State of Elections

William & Mary Law School | Election Law Society

Are Election Day Precincts an Anachronism?

By Jim Ogorzalek

William & Mary’s recent Election Law Symposium played host to several of the leading luminaries in election administration, focusing upon issues of election delays, including but not limited to long lines.  On more than one occasion, participants discussed Election Day vote centers—large voting “big boxes” of sorts at which voters from multiple different precincts may vote—as a potential instrument to combat Election Day delays (see here for a brief discussion of voting at non-precinct polling places).  The subject was particularly appropriate for the panel assembled at W&M, as it included Colorado Secretary of State Scott Gessler, a lightning rod for controversy in election administration, whose state has had valuable experience with Election Day vote centers.

A recent study by political scientists Robert Stein of Rice University and Greg Vonnahme of the University of Alabama has shown that use of such vote centers can increase voter turnout. Some at the conference expressed concerns about vote centers.   Panelists referred to the logistical difficulties of operating voting centers—notably that the centers must have the capacity to provide several different ballots for different precincts, including situations in which different ballots require different paper sizes (a problem rendered moot where sophisticated voting machines are used, as they can easily be programmed to contain multiple electronic ballots).

Voting centers supplement or even operate in place of the local precinct.  Implicit in the conception of the voting center, then, is the sentiment that use of the traditional precinct is not a necessary ingredient for successful election administration.  Is the precinct an anachronism in Twenty-first Century election administration?

Perhaps the chief virtue of the precinct model is that it allows local citizens to verify the identity of potential electors.  Neighbors could vouch for each other as residents of the locale who ought to be voting at that particular precinct.  Precincts were also a reasonable means to organize Election Day activities in a world in which voters lived, worked, and socialized within a small geographic radius; voters could be expected to go to a convenient location near to their home.  Finally, to the extent to which Election Day is a social exercise in which communities gather together, the local precinct served an important function in providing a physical space for neighbors to gather and exercise their franchise.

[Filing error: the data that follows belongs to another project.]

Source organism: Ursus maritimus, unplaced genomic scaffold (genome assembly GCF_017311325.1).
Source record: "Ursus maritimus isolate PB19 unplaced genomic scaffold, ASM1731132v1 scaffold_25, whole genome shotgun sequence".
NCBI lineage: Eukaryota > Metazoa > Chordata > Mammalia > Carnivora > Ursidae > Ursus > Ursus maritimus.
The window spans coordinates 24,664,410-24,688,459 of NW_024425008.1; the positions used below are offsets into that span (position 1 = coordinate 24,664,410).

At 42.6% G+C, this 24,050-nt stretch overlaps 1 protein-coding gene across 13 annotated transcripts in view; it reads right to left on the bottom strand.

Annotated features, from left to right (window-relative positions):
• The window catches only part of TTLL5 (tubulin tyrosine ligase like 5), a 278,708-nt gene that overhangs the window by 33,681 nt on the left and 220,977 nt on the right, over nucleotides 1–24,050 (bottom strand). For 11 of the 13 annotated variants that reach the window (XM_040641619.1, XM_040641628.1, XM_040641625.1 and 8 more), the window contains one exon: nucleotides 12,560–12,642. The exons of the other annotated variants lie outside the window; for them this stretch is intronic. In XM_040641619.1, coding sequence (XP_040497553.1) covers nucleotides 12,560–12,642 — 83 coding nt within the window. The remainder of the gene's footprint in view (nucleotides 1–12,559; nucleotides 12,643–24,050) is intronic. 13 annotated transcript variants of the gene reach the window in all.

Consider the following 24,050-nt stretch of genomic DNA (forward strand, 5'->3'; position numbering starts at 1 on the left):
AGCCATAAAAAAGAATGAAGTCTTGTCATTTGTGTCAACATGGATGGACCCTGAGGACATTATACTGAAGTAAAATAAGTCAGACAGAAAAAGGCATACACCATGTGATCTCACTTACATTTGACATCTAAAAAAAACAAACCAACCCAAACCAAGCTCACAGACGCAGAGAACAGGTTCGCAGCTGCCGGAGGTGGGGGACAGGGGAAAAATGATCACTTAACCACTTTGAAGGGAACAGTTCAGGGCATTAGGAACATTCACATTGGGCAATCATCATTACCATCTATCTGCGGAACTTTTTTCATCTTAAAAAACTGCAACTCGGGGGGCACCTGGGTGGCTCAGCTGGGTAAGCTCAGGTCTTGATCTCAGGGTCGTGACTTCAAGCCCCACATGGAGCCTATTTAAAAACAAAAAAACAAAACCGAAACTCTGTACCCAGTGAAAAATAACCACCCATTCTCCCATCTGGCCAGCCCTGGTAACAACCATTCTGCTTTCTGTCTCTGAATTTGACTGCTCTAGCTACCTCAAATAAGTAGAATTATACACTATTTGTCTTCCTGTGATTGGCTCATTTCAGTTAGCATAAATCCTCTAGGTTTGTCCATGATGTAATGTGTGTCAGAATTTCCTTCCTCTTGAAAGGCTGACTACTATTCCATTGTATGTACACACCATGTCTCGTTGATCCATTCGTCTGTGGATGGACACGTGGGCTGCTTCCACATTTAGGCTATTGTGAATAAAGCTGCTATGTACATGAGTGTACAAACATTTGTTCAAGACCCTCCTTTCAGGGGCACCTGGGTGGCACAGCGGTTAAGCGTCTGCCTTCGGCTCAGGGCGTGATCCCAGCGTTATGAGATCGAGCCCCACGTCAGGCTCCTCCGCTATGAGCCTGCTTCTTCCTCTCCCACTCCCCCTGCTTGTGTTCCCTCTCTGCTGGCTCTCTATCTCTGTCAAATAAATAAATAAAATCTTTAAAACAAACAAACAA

In contemporary society, does the local precinct model of election administrations serve these values?  Or, more precisely, does it serve these values more so than would another model (perhaps one that embraces Election Day vote centers)?  With sophisticated identification cards, election administrators now have the ability to instantly verify a voter’s identity.  The advent of the automobile and expansion of suburban America guaranteed that many—if not most—voters no longer live and work and socialize in the geographic area where their precinct might be located.  And the rapid growth of social media has shifted the locus of community participation from the physical space to the world wide web.  The modern community—and the place where voters are increasingly putting their “I voted” stickers—is now Facebook and Twitter.

The precinct model decentralizes the election administration process.  Decentralization is not a virtue in and of itself.  It may serve other virtues, such as accuracy and efficiency in the voting process.  But the changing nature of modern society calls into question the efficacy of precincts in serving those virtues.  When concentrating the election administration processes into more flexible centers (additionally, dare states experiment with internet voting or voter registration reforms that capture the myriad technological advances since the current systems were broadly constructed?) may serve our values most, ought we desist from digging in our heels in defense of the precinct model?  Politicians and election administrators might reflect upon whether we are operating on a fundamentally outdated method of election administration and whether election administration reforms might best be served not by simply buying newer and more expensive voting machines and poll books but by revolutionizing the basic contours of Election Day administration.


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  1. Re Internet voting, computer experts warn that even pilots in live elections are not ready for prime time:

    In 2010, D.C. election officials planned an Internet voting pilot did an impressive thing: they invited white hat hackers to do their worst to the system. The result:

    “Within 36 hours of the [pilot] system going live, our team had found and exploited a vulnerability that gave us almost total control of the server software, including the ability to change votes and reveal voters’ secret ballot.”

  2. Turnout is not, in and of itself, a high priority election system objective.

    To evaluate an election system:

    (1) Identify and define election system attributes including — transparency, independent verifiability, cost, convenience, security, accuracy, etc.

    (2) Prioritize each attribute.

    (3) Measure the performance of the election system against each attribute.

    Serious scientists are making final determinations without first setting the criteria. Not a good planl.

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